New War Crimes Research Office Report Examines Regulation 55 and the Rights of the Accused
FOR IMMEDIATE RELEASE
Washington, D.C., Nov. 22, 2013 —The War Crimes Research Office (WCRO) at American University Washington College of Law launched a new report on the International Criminal Court (ICC), Regulation 55 and the Rights of the Accused at the International Criminal Court.
In nearly every case that has reached trial before the International Criminal Court (ICC) to date, a significant amount of time and litigation has been devoted to questions regarding the potential use by the Trial Chamber of Regulation 55 of the Regulations of the Court. This is a provision that permits the Chamber to convict an accused of a crime other than that with which he was originally charged by the Prosecution, or to base its conviction on a different mode of liability than originally charged, subject to certain conditions. Notably, one of the rationales behind the adoption of Regulation 55 by the ICC was that it would render the proceedings more efficient by obviating the need for the Prosecution to charge alternative or cumulative charges at the start of trial. However, as described in detail in this report, Regulation 55 has in fact resulted in substantial inefficiencies. Even more significantly, the use of the regulation under certain scenarios raises serious questions regarding the Trial Chamber’s ability to protect the rights of the accused to be informed of the charges against him, even with the safeguards spelled out in the regulation, as seen in the Prosecutor v. Germain Katanga case described in this report.
In light of these concerns, this report offers recommendations aimed at limiting the availability of Regulation 55 so as to ensure that the rights of the accused to a fair and expeditious trial are safeguarded while maintaining the Trial Chamber’s authority to recharacterize in exceptional circumstances. In addition, the report advocates a more flexible approach to charging on the part of the Prosecution and the Pre-Trial Chambers in the hope that such changes may reduce the need for a Trial Chamber to invoke Regulation 55 after trial proceedings have commenced.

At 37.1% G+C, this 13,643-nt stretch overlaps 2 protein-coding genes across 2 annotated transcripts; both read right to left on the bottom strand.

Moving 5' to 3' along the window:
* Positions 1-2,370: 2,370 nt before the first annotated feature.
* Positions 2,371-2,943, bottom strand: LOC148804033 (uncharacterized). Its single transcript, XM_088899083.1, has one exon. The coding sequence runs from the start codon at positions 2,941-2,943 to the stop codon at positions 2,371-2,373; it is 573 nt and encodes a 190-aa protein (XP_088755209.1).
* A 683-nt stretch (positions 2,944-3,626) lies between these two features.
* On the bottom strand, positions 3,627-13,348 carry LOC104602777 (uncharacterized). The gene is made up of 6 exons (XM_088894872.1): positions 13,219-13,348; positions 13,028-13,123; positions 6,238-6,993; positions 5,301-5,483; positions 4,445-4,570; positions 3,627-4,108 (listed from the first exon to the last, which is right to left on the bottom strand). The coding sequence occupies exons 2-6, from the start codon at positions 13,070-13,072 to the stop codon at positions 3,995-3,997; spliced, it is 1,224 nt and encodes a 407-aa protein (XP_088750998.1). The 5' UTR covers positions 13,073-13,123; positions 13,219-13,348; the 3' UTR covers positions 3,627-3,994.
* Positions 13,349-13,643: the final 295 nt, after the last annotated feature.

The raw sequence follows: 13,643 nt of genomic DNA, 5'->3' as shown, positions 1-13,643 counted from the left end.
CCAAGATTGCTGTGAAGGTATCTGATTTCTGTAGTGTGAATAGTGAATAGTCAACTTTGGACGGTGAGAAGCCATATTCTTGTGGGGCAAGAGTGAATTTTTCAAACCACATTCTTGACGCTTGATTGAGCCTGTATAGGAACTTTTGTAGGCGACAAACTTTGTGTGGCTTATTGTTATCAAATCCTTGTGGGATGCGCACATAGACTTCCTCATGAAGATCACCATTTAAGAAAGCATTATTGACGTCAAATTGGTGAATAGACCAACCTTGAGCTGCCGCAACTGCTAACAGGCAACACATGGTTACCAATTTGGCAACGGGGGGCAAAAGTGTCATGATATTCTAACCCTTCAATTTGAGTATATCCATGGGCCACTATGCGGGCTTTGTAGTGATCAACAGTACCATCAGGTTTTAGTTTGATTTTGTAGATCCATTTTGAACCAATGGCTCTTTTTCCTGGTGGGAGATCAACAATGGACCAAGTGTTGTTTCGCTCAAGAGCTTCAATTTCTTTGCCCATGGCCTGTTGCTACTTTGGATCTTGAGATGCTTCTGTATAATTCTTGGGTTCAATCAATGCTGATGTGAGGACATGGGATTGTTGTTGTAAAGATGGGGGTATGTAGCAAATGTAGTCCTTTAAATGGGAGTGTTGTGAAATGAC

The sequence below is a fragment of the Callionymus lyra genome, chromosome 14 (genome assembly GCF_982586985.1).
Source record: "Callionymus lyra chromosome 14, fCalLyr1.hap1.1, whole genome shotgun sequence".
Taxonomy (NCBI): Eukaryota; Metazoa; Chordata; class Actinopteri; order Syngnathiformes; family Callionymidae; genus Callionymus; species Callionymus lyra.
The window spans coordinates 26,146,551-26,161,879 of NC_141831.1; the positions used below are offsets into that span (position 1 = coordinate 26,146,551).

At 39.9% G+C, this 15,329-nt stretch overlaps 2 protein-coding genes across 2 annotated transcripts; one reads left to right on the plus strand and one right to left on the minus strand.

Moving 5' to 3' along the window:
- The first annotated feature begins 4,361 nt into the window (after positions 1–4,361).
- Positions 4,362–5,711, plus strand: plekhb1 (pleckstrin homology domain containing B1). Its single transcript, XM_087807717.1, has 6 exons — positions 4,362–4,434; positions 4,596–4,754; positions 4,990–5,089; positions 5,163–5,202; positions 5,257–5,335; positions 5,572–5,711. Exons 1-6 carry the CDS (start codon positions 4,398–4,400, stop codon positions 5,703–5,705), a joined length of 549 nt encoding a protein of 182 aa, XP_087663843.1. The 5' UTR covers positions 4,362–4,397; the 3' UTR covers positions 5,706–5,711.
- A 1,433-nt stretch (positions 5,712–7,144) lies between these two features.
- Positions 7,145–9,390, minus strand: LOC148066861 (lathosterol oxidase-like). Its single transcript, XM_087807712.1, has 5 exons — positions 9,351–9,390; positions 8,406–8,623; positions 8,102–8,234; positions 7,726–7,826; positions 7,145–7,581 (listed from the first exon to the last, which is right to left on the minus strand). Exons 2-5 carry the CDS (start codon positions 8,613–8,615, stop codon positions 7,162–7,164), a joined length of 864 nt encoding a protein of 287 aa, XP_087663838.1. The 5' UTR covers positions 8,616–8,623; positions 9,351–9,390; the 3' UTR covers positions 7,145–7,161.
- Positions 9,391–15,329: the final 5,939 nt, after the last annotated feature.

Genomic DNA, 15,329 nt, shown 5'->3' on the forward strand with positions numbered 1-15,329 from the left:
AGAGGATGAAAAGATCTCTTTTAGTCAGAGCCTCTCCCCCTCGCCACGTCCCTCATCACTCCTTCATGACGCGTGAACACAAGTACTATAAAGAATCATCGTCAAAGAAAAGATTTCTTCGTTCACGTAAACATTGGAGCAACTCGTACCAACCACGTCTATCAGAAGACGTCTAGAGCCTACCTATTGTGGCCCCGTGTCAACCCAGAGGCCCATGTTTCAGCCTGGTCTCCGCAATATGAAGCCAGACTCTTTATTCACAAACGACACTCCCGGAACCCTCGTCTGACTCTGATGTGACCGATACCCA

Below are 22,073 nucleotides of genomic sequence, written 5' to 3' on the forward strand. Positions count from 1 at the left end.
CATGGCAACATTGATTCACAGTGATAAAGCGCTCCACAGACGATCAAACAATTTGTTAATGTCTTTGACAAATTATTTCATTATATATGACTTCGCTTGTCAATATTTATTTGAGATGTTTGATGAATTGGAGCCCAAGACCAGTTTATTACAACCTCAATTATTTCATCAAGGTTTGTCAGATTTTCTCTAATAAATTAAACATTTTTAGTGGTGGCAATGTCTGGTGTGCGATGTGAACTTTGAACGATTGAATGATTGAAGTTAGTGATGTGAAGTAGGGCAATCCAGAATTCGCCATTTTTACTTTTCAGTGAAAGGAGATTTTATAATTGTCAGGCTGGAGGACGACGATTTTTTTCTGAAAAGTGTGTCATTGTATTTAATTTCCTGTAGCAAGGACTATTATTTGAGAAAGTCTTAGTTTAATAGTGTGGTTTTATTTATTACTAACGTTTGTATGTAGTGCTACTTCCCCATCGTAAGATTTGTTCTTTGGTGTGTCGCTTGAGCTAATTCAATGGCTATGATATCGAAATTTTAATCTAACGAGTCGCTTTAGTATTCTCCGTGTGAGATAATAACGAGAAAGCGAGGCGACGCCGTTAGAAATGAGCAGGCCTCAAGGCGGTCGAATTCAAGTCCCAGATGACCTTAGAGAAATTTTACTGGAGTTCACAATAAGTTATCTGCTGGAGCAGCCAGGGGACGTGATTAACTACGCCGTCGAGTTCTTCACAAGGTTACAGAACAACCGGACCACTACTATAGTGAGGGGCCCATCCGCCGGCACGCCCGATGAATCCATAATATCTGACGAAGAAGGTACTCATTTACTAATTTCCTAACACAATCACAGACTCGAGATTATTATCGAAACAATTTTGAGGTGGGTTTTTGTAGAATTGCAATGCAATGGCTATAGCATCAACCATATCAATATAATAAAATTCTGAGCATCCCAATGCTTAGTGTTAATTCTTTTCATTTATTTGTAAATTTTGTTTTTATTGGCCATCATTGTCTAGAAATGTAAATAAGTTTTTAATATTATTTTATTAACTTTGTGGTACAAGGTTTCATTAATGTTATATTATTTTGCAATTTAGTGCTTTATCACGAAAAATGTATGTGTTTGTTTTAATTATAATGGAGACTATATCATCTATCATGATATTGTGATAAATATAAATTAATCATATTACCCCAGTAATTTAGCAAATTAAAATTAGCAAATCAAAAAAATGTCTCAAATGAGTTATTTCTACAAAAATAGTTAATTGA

The report is the seventeenth in the WCRO’s ICC Legal Analysis and Education Project, an initiative aimed at producing public, impartial, legal analyses of critical issues raised by the ICC’s early decisions. The ICC Legal Analysis and Education Project benefits from the insights of an Advisory Committee comprised of the following experts in international criminal law:
- Judge Mary McGowan Davis, former Acting New York State Supreme Court Judge and Board Member of the International Judicial Academy and the American Association for the International Commission of Jurists;
- Justice Unity Dow, Commissioner of the International Commission of Jurists, member of the ICJ's Executive Committee and former judge of the Botswana High Court;
- Siri Frigaard, Chief Public Prosecutor for the Norwegian National Authority for Prosecution of Organized and Other Serious Crimes and former Deputy General Prosecutor for Serious Crimes in East Timor;
- Justice Richard Goldstone, former Chief Prosecutor of the International Criminal Tribunals for the former Yugoslavia and Rwanda;
- Chief Justice Phillip Rapoza of the Massachusetts Appeals Court and former Chief International Judge serving as Coordinator of the Special Panels for Serious Crimes in East Timor;
- Juan Mendez, UN Special Rapporteur on Torture and Other Cruel, Inhuman and Degrading Treatment or Punishment and former Special Advisor on Prevention to the Prosecutor of the ICC.
For a hard copy of the report or more information, contact the War Crimes Research Office at email@example.com, or +1 (202) 274-4067. The reports are also available online at http://www.wcl.american.edu/warcrimes/icc/icc_reports.cfm.